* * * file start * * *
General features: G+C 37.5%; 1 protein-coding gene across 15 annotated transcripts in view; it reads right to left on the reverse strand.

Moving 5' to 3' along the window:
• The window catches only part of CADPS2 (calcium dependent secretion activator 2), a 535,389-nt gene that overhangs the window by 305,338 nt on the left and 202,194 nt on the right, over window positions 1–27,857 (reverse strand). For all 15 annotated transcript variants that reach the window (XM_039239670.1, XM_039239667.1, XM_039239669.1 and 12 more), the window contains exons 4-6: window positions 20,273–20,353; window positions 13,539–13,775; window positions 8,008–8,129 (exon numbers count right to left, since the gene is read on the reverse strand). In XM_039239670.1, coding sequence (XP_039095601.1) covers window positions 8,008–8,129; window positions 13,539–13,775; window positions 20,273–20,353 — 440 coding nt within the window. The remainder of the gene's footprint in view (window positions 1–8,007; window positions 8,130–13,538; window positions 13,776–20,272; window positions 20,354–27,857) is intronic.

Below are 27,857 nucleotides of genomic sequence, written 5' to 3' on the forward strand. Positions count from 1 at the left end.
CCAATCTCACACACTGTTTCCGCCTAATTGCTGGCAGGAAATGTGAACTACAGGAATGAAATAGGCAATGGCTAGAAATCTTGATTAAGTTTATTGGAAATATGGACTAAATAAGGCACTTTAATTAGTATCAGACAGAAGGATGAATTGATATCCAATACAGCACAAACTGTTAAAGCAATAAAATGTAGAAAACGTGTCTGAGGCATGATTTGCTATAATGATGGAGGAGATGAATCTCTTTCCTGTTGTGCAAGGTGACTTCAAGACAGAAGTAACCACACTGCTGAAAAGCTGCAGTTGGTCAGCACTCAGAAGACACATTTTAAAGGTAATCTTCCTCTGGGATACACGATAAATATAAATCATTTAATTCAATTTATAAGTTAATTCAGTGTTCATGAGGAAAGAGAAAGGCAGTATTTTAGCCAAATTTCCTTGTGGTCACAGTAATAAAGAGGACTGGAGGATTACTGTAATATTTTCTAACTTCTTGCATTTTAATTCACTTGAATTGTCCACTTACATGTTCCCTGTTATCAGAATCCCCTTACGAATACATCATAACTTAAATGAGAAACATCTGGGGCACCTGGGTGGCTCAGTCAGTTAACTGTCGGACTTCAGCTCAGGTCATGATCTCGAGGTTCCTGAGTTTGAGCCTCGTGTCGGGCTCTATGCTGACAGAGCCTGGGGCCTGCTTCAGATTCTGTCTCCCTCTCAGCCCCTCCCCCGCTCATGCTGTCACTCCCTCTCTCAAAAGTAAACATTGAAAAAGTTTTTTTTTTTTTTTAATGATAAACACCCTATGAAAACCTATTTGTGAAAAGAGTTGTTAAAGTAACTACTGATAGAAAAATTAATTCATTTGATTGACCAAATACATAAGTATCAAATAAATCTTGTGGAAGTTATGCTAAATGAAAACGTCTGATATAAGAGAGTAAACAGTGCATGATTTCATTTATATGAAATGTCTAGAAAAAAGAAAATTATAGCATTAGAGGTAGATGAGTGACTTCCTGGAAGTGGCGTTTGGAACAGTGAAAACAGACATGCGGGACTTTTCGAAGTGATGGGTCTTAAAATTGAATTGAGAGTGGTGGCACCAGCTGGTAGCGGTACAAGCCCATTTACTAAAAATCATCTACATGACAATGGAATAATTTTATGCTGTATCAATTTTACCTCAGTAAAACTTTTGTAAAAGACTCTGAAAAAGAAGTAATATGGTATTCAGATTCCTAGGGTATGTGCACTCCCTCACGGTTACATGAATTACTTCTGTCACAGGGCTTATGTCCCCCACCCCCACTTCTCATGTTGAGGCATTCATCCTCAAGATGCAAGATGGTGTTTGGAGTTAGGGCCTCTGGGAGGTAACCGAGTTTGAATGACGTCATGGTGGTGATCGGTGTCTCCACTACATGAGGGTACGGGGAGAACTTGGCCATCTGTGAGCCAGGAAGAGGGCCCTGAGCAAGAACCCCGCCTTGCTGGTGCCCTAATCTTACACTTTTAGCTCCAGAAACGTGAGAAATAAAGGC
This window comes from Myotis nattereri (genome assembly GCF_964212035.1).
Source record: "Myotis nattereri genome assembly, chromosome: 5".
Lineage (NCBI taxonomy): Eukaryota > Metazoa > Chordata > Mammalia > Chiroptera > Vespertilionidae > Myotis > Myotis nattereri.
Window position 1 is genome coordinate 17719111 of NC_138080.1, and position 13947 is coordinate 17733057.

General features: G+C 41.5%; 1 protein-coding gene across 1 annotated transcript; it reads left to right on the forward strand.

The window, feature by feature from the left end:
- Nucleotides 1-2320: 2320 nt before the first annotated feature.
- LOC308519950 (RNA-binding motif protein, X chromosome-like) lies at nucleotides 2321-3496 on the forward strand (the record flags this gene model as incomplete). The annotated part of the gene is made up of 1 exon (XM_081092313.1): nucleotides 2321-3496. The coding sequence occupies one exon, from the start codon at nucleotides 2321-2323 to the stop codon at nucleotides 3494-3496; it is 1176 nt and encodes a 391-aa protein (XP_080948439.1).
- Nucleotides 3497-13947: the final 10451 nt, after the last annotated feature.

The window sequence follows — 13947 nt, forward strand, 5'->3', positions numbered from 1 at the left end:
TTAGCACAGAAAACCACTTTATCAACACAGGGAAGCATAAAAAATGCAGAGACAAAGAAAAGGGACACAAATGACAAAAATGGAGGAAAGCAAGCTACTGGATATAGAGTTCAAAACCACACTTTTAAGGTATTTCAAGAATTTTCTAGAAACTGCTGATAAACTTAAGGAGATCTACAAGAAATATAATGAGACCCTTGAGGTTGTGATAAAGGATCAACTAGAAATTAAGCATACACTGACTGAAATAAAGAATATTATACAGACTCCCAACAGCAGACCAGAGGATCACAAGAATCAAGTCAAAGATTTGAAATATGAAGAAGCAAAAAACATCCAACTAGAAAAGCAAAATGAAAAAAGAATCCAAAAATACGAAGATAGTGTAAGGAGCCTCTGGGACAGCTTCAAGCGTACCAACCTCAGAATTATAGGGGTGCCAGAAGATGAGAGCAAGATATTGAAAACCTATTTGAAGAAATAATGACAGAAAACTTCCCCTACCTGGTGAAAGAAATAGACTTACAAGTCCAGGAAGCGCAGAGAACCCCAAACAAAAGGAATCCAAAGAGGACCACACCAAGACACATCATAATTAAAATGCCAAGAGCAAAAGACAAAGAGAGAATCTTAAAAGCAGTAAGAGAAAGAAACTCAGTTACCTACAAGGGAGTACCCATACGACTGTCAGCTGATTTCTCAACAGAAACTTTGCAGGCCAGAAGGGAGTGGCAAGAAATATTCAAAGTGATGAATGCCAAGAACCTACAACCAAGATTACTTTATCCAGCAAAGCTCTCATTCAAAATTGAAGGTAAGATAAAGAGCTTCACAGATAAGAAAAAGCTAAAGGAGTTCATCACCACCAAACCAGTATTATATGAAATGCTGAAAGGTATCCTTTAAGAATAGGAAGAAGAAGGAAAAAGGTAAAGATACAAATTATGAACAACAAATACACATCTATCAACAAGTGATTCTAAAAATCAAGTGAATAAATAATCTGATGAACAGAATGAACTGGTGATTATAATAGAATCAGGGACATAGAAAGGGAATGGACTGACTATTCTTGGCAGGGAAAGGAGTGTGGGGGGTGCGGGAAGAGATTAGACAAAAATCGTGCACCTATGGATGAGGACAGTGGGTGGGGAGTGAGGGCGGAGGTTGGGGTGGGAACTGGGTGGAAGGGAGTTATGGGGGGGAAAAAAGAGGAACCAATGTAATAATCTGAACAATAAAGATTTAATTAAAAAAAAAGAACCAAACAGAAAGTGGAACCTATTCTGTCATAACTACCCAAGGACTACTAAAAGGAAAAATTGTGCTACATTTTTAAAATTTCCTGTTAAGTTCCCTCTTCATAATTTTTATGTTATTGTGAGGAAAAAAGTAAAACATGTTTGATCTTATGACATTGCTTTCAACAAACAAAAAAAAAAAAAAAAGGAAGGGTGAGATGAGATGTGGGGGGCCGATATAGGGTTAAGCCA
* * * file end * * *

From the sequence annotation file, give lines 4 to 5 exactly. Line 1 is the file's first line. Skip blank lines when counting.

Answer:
Below are 27,857 nucleotides of genomic sequence, written 5' to 3' on the forward strand. Positions count from 1 at the left end.
CCAATCTCACACACTGTTTCCGCCTAATTGCTGGCAGGAAATGTGAACTACAGGAATGAAATAGGCAATGGCTAGAAATCTTGATTAAGTTTATTGGAAATATGGACTAAATAAGGCACTTTAATTAGTATCAGACAGAAGGATGAATTGATATCCAATACAGCACAAACTGTTAAAGCAATAAAATGTAGAAAACGTGTCTGAGGCATGATTTGCTATAATGATGGAGGAGATGAATCTCTTTCCTGTTGTGCAAGGTGACTTCAAGACAGAAGTAACCACACTGCTGAAAAGCTGCAGTTGGTCAGCACTCAGAAGACACATTTTAAAGGTAATCTTCCTCTGGGATACACGATAAATATAAATCATTTAATTCAATTTATAAGTTAATTCAGTGTTCATGAGGAAAGAGAAAGGCAGTATTTTAGCCAAATTTCCTTGTGGTCACAGTAATAAAGAGGACTGGAGGATTACTGTAATATTTTCTAACTTCTTGCATTTTAATTCACTTGAATTGTCCACTTACATGTTCCCTGTTATCAGAATCCCCTTACGAATACATCATAACTTAAATGAGAAACATCTGGGGCACCTGGGTGGCTCAGTCAGTTAACTGTCGGACTTCAGCTCAGGTCATGATCTCGAGGTTCCTGAGTTTGAGCCTCGTGTCGGGCTCTATGCTGACAGAGCCTGGGGCCTGCTTCAGATTCTGTCTCCCTCTCAGCCCCTCCCCCGCTCATGCTGTCACTCCCTCTCTCAAAAGTAAACATTGAAAAAGTTTTTTTTTTTTTTTAATGATAAACACCCTATGAAAACCTATTTGTGAAAAGAGTTGTTAAAGTAACTACTGATAGAAAAATTAATTCATTTGATTGACCAAATACATAAGTATCAAATAAATCTTGTGGAAGTTATGCTAAATGAAAACGTCTGATATAAGAGAGTAAACAGTGCATGATTTCATTTATATGAAATGTCTAGAAAAAAGAAAATTATAGCATTAGAGGTAGATGAGTGACTTCCTGGAAGTGGCGTTTGGAACAGTGAAAACAGACATGCGGGACTTTTCGAAGTGATGGGTCTTAAAATTGAATTGAGAGTGGTGGCACCAGCTGGTAGCGGTACAAGCCCATTTACTAAAAATCATCTACATGACAATGGAATAATTTTATGCTGTATCAATTTTACCTCAGTAAAACTTTTGTAAAAGACTCTGAAAAAGAAGTAATATGGTATTCAGATTCCTAGGGTATGTGCACTCCCTCACGGTTACATGAATTACTTCTGTCACAGGGCTTATGTCCCCCACCCCCACTTCTCATGTTGAGGCATTCATCCTCAAGATGCAAGATGGTGTTTGGAGTTAGGGCCTCTGGGAGGTAACCGAGTTTGAATGACGTCATGGTGGTGATCGGTGTCTCCACTACATGAGGGTACGGGGAGAACTTGGCCATCTGTGAGCCAGGAAGAGGGCCCTGAGCAAGAACCCCGCCTTGCTGGTGCCCTAATCTTACACTTTTAGCTCCAGAAACGTGAGAAATAAAGGC